With new online brokerage brands in play in the Canadian discount brokerage market, it is going to once again push existing online brokers to accelerate their plans to innovate and to create experiences and incentives to attract DIY investors’ attention (and loyalty).

Though CI Financial is certainly a formidable wealth-management entity, there will be challenges to break into the DIY investor market, especially via the Virtual Brokers brand and experience. On the other hand, the return of an iconic online brokerage brand like E*Trade would make a huge splash in DIY investor circles.

Many Canadian DIY investors, young and old, have heard of both E*Trade and Morgan Stanley, which will pose a serious challenge to existing Canadian online brokerages – including the bank-owned brokers. And, it is worth mentioning that E*Trade offers commission-free trading, which, if they do come to the Canadian market at that price point, would be a watershed moment for commission pricing for Canadian DIY investors.

Despite what appeared to be a slowdown in activity on the front end of certain online brokers, there clearly have been major developments taking place behind the scenes. For existing online brokerages, the race is now on to contend with at least two new incarnations of serious competitors. Of course, it doesn’t stop there, either. Morgan Stanley’s moves won’t go unnoticed in the US wealth-management space, and there will be a number of other providers who may be running their own assessment of competing against the financial giant on Canadian soil. So, as big a story as this is, these new developments could spark an even more volatile time for the Canadian online brokerage space. Talk about a new normal.

Discount Brokerage Tweets of the Week

From the Forums


In this post, a curious DIY investor looks to the big picture to determine whether or not gold is a solid investment, and fellow forum users weigh in on the story that the numbers might be telling.

Just Deserts

A Redditor turns to the forum to ask the question “What would be your desert island ETF?” in this post.

Into the Close

With all that has already happened in just a few months of 2020, it’s hard to believe that there are any more surprises left. And yet, here we are. Just a few days away from the end of May, and even against the backdrop of pandemic lockdowns, the online brokerage space in Canada is poised to radically transform yet again in the year ahead. While the news is certainly focused on what’s taking place in the near term, there are already rumblings of a second wave. Given everything that has surfaced about the DIY investor market this past week, the only advice at this point is to enjoy whatever calm takes place. It doesn’t seem like it’s going to last for too long.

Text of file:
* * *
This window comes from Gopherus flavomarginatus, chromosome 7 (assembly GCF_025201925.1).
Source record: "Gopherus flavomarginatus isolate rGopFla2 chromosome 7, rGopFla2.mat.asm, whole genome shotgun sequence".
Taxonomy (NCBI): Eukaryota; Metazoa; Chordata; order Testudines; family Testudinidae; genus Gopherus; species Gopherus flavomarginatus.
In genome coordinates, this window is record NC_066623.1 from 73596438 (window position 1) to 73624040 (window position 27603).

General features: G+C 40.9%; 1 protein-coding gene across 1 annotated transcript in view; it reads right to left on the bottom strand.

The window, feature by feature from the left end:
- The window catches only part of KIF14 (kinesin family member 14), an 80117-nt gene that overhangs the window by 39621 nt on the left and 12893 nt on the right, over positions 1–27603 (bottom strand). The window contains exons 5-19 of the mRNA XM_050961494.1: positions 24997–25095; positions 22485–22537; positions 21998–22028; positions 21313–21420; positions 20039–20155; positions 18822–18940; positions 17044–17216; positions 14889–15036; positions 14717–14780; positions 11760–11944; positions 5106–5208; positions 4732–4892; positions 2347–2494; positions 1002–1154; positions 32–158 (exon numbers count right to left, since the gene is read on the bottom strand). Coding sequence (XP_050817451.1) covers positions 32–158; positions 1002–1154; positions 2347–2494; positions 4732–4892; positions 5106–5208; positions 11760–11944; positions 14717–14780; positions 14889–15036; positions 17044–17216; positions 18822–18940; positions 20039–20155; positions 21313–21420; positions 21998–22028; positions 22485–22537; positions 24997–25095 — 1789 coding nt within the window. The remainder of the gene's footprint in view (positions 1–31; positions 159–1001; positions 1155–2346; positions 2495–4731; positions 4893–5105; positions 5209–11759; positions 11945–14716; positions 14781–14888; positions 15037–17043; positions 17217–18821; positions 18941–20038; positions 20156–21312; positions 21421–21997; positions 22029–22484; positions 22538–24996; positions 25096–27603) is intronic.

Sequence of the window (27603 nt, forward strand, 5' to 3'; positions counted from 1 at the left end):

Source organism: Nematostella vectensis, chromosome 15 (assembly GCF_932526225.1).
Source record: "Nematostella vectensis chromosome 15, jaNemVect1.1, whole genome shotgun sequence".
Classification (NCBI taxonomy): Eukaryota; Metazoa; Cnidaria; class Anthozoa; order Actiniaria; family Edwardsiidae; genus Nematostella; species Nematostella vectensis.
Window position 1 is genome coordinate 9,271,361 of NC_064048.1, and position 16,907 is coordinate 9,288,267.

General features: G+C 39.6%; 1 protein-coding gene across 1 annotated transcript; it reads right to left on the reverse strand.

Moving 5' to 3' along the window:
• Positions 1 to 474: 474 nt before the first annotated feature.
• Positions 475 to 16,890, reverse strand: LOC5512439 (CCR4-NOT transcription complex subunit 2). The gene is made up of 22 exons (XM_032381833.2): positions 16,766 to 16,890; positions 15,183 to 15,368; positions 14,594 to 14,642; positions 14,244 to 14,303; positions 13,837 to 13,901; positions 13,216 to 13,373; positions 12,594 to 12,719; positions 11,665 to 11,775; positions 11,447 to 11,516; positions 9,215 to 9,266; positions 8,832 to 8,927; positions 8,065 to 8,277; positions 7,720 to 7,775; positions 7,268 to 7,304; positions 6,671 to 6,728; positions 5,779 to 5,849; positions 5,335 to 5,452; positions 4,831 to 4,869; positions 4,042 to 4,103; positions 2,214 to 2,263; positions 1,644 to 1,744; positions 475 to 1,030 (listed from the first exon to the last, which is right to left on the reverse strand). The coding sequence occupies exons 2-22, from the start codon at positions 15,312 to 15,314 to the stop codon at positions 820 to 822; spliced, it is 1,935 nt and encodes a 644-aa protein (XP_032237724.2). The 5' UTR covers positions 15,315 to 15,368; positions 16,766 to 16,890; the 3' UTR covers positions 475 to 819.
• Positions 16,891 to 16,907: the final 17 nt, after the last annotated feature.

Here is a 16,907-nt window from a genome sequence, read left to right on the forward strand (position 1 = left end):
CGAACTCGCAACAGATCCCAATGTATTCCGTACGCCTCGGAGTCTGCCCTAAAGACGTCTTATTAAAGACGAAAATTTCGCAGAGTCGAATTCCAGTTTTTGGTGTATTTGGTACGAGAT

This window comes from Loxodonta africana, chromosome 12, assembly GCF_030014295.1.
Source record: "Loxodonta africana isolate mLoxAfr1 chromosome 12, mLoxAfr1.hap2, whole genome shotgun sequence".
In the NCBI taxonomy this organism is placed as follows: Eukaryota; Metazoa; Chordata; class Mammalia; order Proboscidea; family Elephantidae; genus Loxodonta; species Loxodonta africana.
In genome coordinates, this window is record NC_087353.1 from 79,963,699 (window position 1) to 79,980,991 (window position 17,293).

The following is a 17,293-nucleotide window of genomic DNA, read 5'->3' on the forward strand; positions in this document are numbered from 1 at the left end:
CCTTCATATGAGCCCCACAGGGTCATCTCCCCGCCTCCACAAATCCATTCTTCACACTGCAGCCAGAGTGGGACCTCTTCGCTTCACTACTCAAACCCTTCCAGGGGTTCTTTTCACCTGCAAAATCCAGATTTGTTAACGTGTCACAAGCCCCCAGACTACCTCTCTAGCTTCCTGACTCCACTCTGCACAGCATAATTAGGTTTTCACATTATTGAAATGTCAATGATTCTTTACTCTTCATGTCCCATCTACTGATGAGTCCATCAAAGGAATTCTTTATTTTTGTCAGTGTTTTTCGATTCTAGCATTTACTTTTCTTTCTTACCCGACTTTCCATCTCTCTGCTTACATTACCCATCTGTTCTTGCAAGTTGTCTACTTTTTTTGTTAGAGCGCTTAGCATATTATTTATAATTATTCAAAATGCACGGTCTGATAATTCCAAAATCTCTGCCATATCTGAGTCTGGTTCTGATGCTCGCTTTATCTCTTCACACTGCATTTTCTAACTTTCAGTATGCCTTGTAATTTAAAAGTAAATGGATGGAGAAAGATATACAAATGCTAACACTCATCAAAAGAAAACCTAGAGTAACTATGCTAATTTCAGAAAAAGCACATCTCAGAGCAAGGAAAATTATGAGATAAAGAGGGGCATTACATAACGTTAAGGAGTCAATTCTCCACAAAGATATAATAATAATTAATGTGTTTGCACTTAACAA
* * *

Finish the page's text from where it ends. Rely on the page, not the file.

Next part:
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Discount Brokerage Weekly Roundup – May 18, 2020

To all the Canadian traders who went long on fun this weekend, the latest performance by US and international markets while the Canadian markets were closed is a mixed blessing. With the bounce-back rally in stocks still going and some stocks even notching new highs, it certainly goes to show that demand for equities – perhaps certain equities – is outpacing supply. For online brokerages, interest in stocks and trading bodes well, but the surge in demand also presents its own mixed blessing.

In this shortened edition of the Weekly Roundup, the US online brokerage market continues to be in focus, in part with new information provided not just on the brokerages but also on DIY investors themselves. Dive in for a closer look at the choices DIY investors are making when selecting an online brokerage and what that might mean for Canadian discount brokerages planning upgrades and feature roadmapping. As always, be sure to check out the latest comments from Canadian DIY investors on Twitter and in the investor forums.

Trading Just Got Trendy

A familiar phrase in the stock market is that the trend is your friend (until it ends). One of the trends that regular readers of the Weekly Roundup may have picked up on over the past several weeks is that there has clearly been a shift in the world of DIY investing. This shift has resulted in investors and capital flooding into stock markets, despite the grimmest of circumstances and darkest of economic backdrops. What gives?

The honest answer is that nobody really knows. Yes, there are good theories, but they are just that. What is becoming clear, however, is that the evidence emerging from the US online brokerage market, as well as some peripheral data from the Canadian online brokerage space, points to “younger” investors jumping into the markets to snap up iconic names that have been pummeled by pandemic-related selloffs.